Nakamichi was founded in 1948 as Nakamichi Research
Corporation Ltd (Nakamichi Kenkyujo Kabushiki Kaisha ) in Tokyo
Japan. It specialised in manufacturing portable radios, tone
arms, speakers, and communications equipment. Founded by Etsuro
Nakamichi, it was later headed by his younger brother Niro. Etsuro's
son Ted is the only remaining Nakamichi in the company today.
The company was originally established as a research and development
firm in electronics and optics but later became known as a manufacturer
of quality audio products. While their cassette decks were particularly
well known, the company is also credited with numerous other
audio innovations, such as self-centering record players, high-end
DAT recorders, and ultra-compact slot-loading CD changers. Over
the years, the company managed to garner an impressive level
of brand loyalty.
In the 1950s, Nakamichi developed one of the first
open reel tape recorders in Japan under the Magic Tone label.
In 1957 it developed and made its own magnetic tape heads. With
the advent of magnetic tape at the time, the company decided
to work with the format. Subsequently it went onto develop and
market its own tape recorder, and during that same year, launched
the Fidela 3-head Open Reel Stereo Tape Deck.
Because of its experience in manufacturing magnetic
tape heads and equipment, in 1967 the company started making
tape decks for a number of foreign manufacturers including Harman
Kardon, KLH, Advent, Fisher, ELAC, Sylvania, Concord, Ampex and
In 1973 Nakamichi created stereo cassette decks with
such high quality that eventually made reel-to-reel tape recorders
obsolete for consumers. The Nakamichi 1000 and 700 were regarded
as two of the finest cassette recorders made in the mid-1970s.
They had three heads, dual capstan drive that reduced wow and
flutter to new low levels, and Dolby-B noise reduction to improve
the signal to noise ratio. The feature that really set them apart
was the adjustable record head azimuth and Dolby calibration
that could be optimized for each cassette tape. Many audiophiles
aspired to but could not afford a Nakamichi 1000 or 700 (whose
model number was derived from the list price), so Nakamichi came
out with more economical two-head models such as the Nakamichi
500 and the wedge-shaped 600.
Nakamichi pushed live recording with their Nakamichi
550, a portable cassette recorder that had three microphone inputs:
one for left channel, one for right channel, and one for a center
blend channel. This recorder could run from batteries or AC and
was used to make very high quality recordings in the field. All
of these products were known for top-notch engineering and sound
In the late 1970s Nakamichi updated their machines
with the Nakamichi 1000 II, the 700 II, and other midrange and
low-end models. They branched out into other audio components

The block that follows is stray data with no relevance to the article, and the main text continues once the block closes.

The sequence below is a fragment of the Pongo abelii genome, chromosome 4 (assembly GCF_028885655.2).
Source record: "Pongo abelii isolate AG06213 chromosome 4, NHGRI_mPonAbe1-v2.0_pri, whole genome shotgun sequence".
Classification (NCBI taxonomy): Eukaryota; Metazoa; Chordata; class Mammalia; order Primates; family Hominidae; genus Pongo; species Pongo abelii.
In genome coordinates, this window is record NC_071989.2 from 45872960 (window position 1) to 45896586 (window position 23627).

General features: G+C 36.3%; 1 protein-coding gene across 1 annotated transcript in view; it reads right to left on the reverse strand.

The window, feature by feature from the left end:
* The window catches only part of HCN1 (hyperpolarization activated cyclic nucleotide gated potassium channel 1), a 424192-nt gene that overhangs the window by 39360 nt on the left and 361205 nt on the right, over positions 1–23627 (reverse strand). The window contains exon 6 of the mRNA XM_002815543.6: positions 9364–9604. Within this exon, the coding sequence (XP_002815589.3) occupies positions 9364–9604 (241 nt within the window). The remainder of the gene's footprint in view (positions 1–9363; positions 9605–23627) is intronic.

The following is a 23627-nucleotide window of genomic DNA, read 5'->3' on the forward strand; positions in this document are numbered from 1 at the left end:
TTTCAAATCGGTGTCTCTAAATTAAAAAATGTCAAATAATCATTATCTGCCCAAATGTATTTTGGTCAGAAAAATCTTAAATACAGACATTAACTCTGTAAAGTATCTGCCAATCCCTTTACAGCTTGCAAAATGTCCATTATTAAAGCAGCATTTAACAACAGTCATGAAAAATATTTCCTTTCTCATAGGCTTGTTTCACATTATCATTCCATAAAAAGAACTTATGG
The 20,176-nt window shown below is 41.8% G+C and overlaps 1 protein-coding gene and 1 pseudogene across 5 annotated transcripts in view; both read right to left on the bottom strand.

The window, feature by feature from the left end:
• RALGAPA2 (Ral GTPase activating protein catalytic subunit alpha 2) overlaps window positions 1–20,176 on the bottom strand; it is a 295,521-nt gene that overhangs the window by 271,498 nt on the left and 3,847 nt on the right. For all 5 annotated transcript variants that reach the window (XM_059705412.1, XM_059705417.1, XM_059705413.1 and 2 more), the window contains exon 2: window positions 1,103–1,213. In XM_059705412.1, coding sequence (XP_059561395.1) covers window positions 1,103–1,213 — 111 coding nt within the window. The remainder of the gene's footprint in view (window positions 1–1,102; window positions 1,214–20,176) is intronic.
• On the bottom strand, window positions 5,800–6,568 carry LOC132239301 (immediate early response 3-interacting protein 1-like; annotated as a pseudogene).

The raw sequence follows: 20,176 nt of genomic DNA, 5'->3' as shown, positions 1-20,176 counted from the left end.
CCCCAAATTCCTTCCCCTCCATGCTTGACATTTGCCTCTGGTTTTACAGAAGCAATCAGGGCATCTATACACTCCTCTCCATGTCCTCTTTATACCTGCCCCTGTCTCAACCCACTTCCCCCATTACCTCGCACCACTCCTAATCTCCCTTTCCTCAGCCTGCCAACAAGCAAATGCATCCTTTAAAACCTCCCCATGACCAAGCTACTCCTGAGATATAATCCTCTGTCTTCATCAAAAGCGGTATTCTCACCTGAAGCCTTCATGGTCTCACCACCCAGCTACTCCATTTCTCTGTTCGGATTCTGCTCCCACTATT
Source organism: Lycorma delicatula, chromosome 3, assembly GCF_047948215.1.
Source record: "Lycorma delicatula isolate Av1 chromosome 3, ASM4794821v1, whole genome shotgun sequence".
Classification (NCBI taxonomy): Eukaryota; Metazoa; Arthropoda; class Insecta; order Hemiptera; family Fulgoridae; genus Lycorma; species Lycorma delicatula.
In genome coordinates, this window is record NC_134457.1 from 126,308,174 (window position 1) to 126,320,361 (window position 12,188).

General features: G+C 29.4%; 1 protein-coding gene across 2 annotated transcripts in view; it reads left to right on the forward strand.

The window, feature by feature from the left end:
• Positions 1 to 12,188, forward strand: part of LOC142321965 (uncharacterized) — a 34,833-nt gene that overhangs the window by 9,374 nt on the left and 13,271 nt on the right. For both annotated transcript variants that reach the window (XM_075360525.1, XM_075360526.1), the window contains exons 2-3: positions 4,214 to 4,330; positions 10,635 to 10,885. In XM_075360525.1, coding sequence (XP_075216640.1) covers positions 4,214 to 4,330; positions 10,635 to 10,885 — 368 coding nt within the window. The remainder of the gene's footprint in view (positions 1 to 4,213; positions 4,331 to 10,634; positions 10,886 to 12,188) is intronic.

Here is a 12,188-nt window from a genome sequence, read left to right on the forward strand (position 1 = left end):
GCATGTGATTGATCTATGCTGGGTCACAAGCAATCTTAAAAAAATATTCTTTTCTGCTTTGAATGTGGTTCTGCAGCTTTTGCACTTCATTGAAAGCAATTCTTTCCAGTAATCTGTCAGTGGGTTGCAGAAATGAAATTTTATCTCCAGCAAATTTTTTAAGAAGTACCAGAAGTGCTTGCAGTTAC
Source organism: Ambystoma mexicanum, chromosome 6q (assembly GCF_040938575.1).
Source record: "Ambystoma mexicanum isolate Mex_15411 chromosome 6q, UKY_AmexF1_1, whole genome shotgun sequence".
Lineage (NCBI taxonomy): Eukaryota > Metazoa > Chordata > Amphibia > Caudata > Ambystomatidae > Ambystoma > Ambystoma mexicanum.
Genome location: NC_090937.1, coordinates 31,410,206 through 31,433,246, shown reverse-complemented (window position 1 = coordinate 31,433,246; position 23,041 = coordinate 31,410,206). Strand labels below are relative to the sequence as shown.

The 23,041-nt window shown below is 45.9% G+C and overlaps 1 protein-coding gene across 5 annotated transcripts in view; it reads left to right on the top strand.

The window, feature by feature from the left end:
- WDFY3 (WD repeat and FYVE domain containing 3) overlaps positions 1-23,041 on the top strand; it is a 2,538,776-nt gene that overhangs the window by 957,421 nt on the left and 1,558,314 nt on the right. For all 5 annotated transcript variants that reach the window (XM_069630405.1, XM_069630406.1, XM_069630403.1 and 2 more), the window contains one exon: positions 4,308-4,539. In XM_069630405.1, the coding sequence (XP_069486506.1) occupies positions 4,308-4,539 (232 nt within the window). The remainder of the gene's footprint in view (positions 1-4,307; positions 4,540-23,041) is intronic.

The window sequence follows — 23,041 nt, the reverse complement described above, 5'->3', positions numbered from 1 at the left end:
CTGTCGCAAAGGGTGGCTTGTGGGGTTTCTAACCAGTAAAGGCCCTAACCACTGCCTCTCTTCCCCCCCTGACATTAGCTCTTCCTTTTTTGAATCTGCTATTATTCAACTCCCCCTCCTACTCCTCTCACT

such as amplifiers and eventually speakers, but these products
were never as highly regarded by the audio community as their
In the early 1980s Nakamichi came out with further
refinements in a successor top-of-the-line machine, the Nakamichi
1000ZXL. Prices pushed upward with this machine being $3,800
at the time. The updated 700ZXL was a mere $3,000. Low-end cassette
decks sold new for under $200, with the Nakamichi name on them.
This time period stands as the pinnacle for cassette recorders,
as from that time onwards digital recording methods began to
Nakamichi has never held its prominent position in
audio technology since that time. Although the company dabbled
with a 6 disc CD changer for use in computers in the late 1990s
they failed to move quickly to the rapidly expanding computers
market compared to other Japanese electronics companies such
as Sony, Toshiba and Yamaha who introduced single disc CD ROM
drives. The company tried to promote DAT and CDs (they launched
the OMS-70 CD player in 1984) but their core engineering expertise
remained with cassette based technologies. With the decline of
analog taping, Nakamichi was unable to retain its appeal to the
high end audio community.
By the end of 1990s Nakamichi was largely forgotten.
It was acquired by the Grande Holdings, but was allowed to be
run independently and with mostly the original management and
design teams. Niro Nakamichi left in 1998 to set up Mechanical
Research Corporation. The company went into bankruptcy protection
on February 19, 2002.
The company emerged from bankruptcy and repositioned
itself as a manufacturer of high-end "lifestyle" systems"
a la Bang & Olufsen. They also manufacture a range of CD
changers available for Hi-fi, computer, and car audio use.
As of June 2006, Nakamichi released its first portable
DVD player with built-in LCD screen, the Lumos
Thanks to Wikipedia